By the early 20th century after World War I, the direct successors to protected cruisers could be placed on a consistent scale of warship size, smaller than a battleship but larger than a . In 1922, the placed a formal limit on these cruisers, which were defined as warships of up to 10,000 tons displacement carrying guns no larger than 8 inches in calibre; heavy cruisers had 8 inch guns while those with 6-inch or 5-inch guns were light cruisers, which shaped cruiser design until the end of World War II. Some variations on the Treaty cruiser design included the German "pocket battleships" which had heavier armament at the expense of speed compared to standard heavy cruisers, and the US which was a scaled-up heavy cruiser design designated as a "cruiser-killer".
In the later 20th century, the obsolescence of the battleship left the cruiser as the largest and most powerful surface combatant after the . The role of the cruiser varied according to ship and navy, often including air defense and shore bombardment. During the Cold War, the Soviet Navy's cruisers had heavy armament designed to sink NATO carrier task forces via . The U.S. Navy built guided-missile cruisers upon destroyer-style hulls (some called "" or "" prior to the ) primarily designed to provide air defense while often adding anti-submarine capabilities, being larger and having longer-range surface-to-air missiles (SAMs) than early guided-missile destroyers tasked with the short-range air defense role. By the end of the Cold War, the line between cruisers and destroyers had blurred, with the cruiser using the hull of the destroyer but receiving the cruiser designation due to their enhanced mission and combat systems. Indeed, the newest U.S. Navy destroyers (for instance the and ) are more heavily-armed than some of the cruisers that they succeeded.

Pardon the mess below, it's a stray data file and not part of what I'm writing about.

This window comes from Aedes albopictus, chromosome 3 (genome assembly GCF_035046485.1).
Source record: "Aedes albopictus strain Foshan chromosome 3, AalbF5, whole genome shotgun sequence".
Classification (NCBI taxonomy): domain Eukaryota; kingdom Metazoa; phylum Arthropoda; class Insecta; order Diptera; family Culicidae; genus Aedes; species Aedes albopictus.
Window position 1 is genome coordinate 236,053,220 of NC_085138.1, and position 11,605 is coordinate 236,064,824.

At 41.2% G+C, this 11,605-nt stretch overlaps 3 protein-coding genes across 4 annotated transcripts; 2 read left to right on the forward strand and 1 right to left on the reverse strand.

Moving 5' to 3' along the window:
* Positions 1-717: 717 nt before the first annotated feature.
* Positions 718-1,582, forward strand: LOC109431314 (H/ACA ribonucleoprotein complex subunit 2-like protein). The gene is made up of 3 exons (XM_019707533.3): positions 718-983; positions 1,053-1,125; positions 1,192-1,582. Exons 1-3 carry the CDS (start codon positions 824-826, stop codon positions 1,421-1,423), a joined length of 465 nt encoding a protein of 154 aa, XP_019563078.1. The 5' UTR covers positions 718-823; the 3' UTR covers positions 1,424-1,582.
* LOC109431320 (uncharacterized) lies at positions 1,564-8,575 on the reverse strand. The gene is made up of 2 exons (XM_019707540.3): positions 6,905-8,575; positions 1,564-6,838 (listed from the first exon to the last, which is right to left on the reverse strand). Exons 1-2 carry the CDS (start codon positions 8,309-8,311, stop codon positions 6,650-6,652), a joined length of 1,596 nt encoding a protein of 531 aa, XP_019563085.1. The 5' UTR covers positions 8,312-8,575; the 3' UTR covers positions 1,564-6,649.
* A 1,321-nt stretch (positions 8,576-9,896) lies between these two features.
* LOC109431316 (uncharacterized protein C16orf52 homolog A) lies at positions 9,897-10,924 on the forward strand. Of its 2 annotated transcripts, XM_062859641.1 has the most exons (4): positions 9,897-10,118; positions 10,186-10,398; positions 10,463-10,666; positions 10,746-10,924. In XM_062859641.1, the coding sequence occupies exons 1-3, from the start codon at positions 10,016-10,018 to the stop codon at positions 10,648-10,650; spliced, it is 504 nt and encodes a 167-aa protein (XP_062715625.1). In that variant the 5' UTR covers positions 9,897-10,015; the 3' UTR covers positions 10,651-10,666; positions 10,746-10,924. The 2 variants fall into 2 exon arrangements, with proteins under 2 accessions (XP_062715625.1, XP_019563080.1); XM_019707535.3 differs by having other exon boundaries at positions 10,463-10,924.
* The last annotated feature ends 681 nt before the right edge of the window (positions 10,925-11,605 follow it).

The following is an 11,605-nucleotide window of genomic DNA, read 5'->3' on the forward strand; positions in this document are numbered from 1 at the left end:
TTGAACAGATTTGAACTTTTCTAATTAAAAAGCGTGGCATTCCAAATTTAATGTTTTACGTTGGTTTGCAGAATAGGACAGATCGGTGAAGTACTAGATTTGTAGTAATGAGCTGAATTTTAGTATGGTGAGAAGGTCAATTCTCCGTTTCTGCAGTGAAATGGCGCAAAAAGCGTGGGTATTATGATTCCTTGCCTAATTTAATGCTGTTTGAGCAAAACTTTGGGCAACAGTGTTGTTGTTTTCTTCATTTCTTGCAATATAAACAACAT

Currently only three nations operate cruisers: the , , and . ( is still in service with the Peruvian Navy, and is the last gun cruiser currently in service in any navy).
The term "cruiser" or "cruizer" was first commonly used in the 17th century to refer to an independent warship. "Cruiser" meant the purpose or mission of a ship, rather than a category of vessel. However, the term was nonetheless used to mean a smaller, faster warship suitable for such a role. In the 17th century, the was generally too large, inflexible, and expensive to be dispatched on long-range missions (for instance, to the Americas), and too strategically important to be put at risk of fouling and foundering by continual patrol duties.